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Rare Nobel prize goes under the hammer

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Rare Nobel prize goes under the hammer
Simon Kuznet's prize. Photo: Nate D Sanders
06:47 CET+01:00
Tired of being passed over for Sweden's most prestigious prize? You can buy your own later this month when a Nobel award goes up for sale later this month, only the fifth time in history that a prize has been put forward for auction.

A gold medal that was awarded to Russian-American economist Simon Kuznets in 1971 for his "empirical interpretation of economic growth” is being auctioned by US-based auction house Nate D Sanders on February 26th.

The winner invented the Kuznets Curve in 1955, a quantitative method for comparing how personal incomes correlate with overall economic inequality over time, as a country’s economic growth matures.

The Harvard economist died in 1985 and the medal has been put up for sale by his son, also called Simon, who has signed a certification letter.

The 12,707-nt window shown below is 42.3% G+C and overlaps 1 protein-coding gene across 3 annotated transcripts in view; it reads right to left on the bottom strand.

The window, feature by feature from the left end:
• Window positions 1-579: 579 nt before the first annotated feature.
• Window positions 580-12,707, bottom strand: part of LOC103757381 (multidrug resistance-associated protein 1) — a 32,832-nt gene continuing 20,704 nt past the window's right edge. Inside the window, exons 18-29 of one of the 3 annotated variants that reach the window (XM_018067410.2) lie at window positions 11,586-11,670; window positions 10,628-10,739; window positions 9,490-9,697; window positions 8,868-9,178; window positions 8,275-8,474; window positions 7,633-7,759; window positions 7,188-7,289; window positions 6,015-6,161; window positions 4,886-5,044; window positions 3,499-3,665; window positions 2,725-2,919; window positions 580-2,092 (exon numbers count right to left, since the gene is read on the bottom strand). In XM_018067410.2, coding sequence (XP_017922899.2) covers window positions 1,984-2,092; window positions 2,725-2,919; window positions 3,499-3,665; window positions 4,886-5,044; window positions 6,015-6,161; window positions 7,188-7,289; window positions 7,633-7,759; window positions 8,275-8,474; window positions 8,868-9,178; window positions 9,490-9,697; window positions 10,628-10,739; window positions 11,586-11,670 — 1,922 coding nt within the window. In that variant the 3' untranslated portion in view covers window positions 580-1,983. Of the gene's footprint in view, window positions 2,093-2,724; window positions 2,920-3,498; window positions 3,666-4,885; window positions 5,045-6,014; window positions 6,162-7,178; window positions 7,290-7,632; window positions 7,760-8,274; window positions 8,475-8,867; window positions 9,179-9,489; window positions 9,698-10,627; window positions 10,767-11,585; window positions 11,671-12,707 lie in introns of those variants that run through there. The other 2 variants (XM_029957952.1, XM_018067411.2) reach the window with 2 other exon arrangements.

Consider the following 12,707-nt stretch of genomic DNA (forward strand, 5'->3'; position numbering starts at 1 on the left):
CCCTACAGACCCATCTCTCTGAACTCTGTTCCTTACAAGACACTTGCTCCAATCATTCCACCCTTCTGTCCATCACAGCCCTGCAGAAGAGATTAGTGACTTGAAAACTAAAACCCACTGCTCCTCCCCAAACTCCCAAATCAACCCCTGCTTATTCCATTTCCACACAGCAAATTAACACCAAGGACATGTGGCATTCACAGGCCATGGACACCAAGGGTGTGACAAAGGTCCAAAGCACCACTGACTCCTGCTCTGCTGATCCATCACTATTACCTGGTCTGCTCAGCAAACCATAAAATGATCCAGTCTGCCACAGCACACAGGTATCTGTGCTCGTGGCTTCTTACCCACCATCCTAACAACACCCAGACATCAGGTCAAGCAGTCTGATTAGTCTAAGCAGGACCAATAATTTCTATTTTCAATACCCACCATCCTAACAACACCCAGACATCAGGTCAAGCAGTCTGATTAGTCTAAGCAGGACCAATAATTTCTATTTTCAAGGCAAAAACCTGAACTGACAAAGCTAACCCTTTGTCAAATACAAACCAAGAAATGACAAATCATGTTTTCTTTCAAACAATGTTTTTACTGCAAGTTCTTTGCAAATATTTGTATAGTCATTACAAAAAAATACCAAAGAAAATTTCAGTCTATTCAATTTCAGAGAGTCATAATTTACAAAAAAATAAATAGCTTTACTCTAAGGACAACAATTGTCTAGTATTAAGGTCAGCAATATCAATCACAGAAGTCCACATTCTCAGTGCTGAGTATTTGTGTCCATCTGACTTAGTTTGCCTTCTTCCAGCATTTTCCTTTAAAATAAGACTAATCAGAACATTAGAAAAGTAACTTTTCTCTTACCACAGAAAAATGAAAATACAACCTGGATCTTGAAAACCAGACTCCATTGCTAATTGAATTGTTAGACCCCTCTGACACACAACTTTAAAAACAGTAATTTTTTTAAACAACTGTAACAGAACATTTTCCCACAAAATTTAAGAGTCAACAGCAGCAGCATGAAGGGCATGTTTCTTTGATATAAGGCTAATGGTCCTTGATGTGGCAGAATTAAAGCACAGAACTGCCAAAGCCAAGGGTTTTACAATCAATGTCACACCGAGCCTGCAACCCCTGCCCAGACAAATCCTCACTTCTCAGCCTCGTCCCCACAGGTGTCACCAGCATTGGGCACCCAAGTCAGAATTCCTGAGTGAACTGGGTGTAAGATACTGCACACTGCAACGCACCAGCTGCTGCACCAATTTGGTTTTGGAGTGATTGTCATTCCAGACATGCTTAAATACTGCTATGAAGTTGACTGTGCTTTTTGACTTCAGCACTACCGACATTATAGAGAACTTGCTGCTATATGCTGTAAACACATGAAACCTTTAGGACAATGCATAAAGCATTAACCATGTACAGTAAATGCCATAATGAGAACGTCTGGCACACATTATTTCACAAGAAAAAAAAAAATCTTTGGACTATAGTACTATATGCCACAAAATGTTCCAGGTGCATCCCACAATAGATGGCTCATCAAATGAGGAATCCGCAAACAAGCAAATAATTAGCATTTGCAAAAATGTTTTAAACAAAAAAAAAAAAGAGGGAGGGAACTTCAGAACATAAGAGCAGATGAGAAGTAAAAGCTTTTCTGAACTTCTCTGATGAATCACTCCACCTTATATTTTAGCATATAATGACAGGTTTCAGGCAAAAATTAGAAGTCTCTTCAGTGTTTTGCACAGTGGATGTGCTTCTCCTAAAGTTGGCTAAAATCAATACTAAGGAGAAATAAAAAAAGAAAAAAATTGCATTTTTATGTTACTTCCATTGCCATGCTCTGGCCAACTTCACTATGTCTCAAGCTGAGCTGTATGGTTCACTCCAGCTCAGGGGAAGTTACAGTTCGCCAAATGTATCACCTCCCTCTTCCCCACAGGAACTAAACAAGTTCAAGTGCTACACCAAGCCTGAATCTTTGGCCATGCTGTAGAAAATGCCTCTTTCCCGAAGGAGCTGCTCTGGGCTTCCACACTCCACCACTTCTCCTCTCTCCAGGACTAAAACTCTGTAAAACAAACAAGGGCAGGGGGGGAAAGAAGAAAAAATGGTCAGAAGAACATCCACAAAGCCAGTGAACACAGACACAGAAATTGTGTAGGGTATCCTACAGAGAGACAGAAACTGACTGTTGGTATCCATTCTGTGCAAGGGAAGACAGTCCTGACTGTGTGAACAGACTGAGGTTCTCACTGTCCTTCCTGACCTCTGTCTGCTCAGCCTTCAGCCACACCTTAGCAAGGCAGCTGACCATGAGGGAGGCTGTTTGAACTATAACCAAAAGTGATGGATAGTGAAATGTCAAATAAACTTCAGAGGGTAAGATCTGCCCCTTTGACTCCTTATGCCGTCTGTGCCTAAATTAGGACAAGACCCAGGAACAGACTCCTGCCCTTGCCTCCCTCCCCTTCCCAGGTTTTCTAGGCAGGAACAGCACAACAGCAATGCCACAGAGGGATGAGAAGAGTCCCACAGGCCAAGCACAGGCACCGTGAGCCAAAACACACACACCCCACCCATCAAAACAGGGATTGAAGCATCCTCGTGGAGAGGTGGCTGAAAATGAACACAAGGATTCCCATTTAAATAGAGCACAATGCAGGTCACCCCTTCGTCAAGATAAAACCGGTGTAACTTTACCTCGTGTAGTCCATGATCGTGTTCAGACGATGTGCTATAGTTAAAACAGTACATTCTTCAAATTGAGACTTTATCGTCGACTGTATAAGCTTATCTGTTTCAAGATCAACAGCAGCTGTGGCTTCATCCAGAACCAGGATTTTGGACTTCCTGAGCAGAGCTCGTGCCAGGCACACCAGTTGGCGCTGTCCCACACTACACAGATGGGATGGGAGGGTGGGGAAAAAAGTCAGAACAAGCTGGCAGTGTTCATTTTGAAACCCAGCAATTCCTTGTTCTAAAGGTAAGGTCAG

Nate D Sanders anticipates that the medal will sell for 1.2 million kronor ($150,000)

According to the auction house, the "23K gold medal prominently bears the image of Alfred Nobel upon the obverse, with ''Sveriges Riksbank Till Alfred Nobels Minne 1968'' applied in raised letters, encircling the medal".

"Simon Suznets 1971" is engraved to the rim and the medal comes in its original red leather case.

It is also accompanied by a copy of the speech made by the Nobel Prize committee, annotated by Kuznets.

Swedish inventor and scholar Alfred Nobel, who made a vast fortune from his invention of dynamite in 1866, ordered the creation of the famous Nobel prizes in his will.
   
His 1895 testament stipulated his fortune was to be placed in a fund destined to honour "those who, during the preceding year, shall have conferred the greatest benefit on mankind”.
 
The Nobel Prize for Economics, the only award not included in Nobel's will, was funded by the Swedish Central Bank, which created the prize at its tercentenary in 1968. It was first awarded in 1969.
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